Abstract: Financial Abuse of Adults with Lifelong Disabilities: A Scoping Review (Society for Social Work and Research 25th Annual Conference - Social Work Science for Social Change)

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Financial Abuse of Adults with Lifelong Disabilities: A Scoping Review

Wednesday, January 20, 2021
* noted as presenting author
Elizabeth Lightfoot, PhD, Professor, University of Minnesota-, Saint PAUL, MN
Heejung Yun, PhD, Student, University of Minnesota-Twin Cities, Minneapolis, MN
Background: While there has been extensive research documenting the high rates of abuse that children and adults with disabilities experience, most of the research focuses on neglect, physical abuse, or sexual abuse. It appears that few studies have focused exclusively on financial abuse or fraud of adults with lifelong disabilities. The widespread inquiries into financial abuse or fraud among people with disabilities in the United States has almost exclusive been studied through the lens of elder abuse, with samples consisting of older adults with age-related disabilities. These studies have led to a greater understanding of the risks of financial abuse and the effectiveness of various interventions, but they are focused primarily on older adults. The purpose of this study is to determine the scope of the scholarly literature on financial abuse of adult with lifelong disabilities.

Methods: In this study, financial abuse was defined as theft, fraud, scams or exploitation, and adults with disabilities include adults over 18 with lifelong physical, intellectual, developmental or sensory disabilities. This study used the Arskey & O’Malley (2005) scoping methodology, searching seven databases for relevant sources (Criminal Justice Database, Medline(Ovid), PsycINFO(Ovid), CINAHL, Social care online, Social Care Online, Sociological Abstracts, Embase(Ovid), ERIC(ProQuest). While the study initially yielded 393 articles, 349 were excluded that did not meet the inclusion criteria. The 44 articles included in our scoping review were then analyzed for a variety of factors, including sample population, methodology, geographic region of study, findings, and discipline.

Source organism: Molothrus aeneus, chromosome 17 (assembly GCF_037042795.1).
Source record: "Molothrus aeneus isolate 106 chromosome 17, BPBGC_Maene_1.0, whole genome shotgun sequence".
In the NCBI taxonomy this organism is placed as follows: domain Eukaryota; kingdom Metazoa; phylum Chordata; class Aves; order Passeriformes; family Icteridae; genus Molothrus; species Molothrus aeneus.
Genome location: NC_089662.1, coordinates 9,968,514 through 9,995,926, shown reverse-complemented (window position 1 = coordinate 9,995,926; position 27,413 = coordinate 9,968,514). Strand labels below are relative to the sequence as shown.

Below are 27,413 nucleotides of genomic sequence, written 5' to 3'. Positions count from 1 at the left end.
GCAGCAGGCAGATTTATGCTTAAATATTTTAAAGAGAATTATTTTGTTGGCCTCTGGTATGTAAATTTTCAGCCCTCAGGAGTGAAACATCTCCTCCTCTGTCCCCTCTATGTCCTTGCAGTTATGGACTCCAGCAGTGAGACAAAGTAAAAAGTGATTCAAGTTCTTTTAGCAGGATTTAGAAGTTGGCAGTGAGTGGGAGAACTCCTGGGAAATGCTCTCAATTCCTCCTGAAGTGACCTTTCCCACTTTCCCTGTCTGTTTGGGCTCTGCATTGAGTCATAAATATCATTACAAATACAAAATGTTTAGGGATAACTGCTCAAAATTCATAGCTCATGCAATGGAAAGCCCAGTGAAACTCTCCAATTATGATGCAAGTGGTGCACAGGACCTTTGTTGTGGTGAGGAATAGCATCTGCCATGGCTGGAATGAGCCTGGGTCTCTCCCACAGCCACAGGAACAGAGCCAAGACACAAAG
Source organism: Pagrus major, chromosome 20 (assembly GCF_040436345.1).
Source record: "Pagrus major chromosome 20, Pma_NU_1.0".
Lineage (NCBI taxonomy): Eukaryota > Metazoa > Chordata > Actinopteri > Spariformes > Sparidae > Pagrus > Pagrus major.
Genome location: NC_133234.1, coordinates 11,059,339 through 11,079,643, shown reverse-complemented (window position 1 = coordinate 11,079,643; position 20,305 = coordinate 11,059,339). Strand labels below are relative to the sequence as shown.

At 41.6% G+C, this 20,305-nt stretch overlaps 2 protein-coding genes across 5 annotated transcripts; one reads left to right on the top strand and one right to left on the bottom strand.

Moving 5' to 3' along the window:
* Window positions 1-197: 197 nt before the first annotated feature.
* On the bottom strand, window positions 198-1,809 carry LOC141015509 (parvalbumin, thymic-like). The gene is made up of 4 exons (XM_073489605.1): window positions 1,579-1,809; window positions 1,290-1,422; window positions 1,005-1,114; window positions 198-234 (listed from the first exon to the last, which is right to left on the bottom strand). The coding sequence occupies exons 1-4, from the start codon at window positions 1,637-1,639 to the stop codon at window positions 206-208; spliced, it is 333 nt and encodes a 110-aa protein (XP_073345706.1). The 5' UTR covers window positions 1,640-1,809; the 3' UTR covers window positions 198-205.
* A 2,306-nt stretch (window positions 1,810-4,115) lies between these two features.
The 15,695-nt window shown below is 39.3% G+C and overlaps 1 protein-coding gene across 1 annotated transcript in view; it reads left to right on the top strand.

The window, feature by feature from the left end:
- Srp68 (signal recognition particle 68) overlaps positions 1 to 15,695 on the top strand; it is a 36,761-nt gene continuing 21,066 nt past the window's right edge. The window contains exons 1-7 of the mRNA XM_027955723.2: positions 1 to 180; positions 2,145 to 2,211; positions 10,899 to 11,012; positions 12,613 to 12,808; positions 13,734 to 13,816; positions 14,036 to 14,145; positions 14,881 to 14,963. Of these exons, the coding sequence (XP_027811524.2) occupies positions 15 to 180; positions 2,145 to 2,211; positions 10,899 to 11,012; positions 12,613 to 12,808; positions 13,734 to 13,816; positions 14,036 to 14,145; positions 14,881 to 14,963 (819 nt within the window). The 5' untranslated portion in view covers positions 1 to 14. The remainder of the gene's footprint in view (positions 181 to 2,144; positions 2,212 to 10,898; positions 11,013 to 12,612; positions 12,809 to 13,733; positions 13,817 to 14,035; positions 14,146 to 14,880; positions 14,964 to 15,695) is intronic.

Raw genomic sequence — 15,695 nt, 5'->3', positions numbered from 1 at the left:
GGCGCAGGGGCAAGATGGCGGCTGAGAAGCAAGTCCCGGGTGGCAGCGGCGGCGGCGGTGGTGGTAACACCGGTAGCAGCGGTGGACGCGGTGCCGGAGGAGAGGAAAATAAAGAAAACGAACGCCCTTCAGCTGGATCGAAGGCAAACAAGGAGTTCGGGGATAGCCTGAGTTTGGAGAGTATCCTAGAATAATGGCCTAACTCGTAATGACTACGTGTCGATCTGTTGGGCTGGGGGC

Results: This study found that of the 44 articles in our review, only 16% focused exclusively on financial abuse, with the other 84% studying financial abuse as just one of many types of abuse adults with disabilities experience. The vast majority focused on risks, prevalence or individual experiences of abuse, with only 27% mentioning interventions. The studies consisted mostly of larger cross-sectional surveys of people with disabilities regarding their experiences of abuse (39%) and qualitative interviews or focus groups of people with disabilities about their abuse experiences (39%). While studies consistently reported high rates of financial abuse of adults with disabilities, there were no articles examining the nature or effectiveness of intervention strategies. More than half of the studies in this review had a sample of adults with intellectual or developmental disabilities (54%), with an additional 36% being cross-disability studies. The majority of the studies were conducted in the United States (36%), the United Kingdom (29%) and Australia (9%), with 6 other countries having 2 or fewer studies. The majority of the authors were in the field of disability services, with only 18% from the field of social work.

Implications: This scoping review found that there was little scholarly focus on the specific nature of financial abuse of adults with disabilities, and little research into prevention or intervention strategies for preventing financial abuse for this population. These findings can be used for developing a national social work research agenda related to financial fraud of adults with disabilities, which currently receives little attention from social work researchers.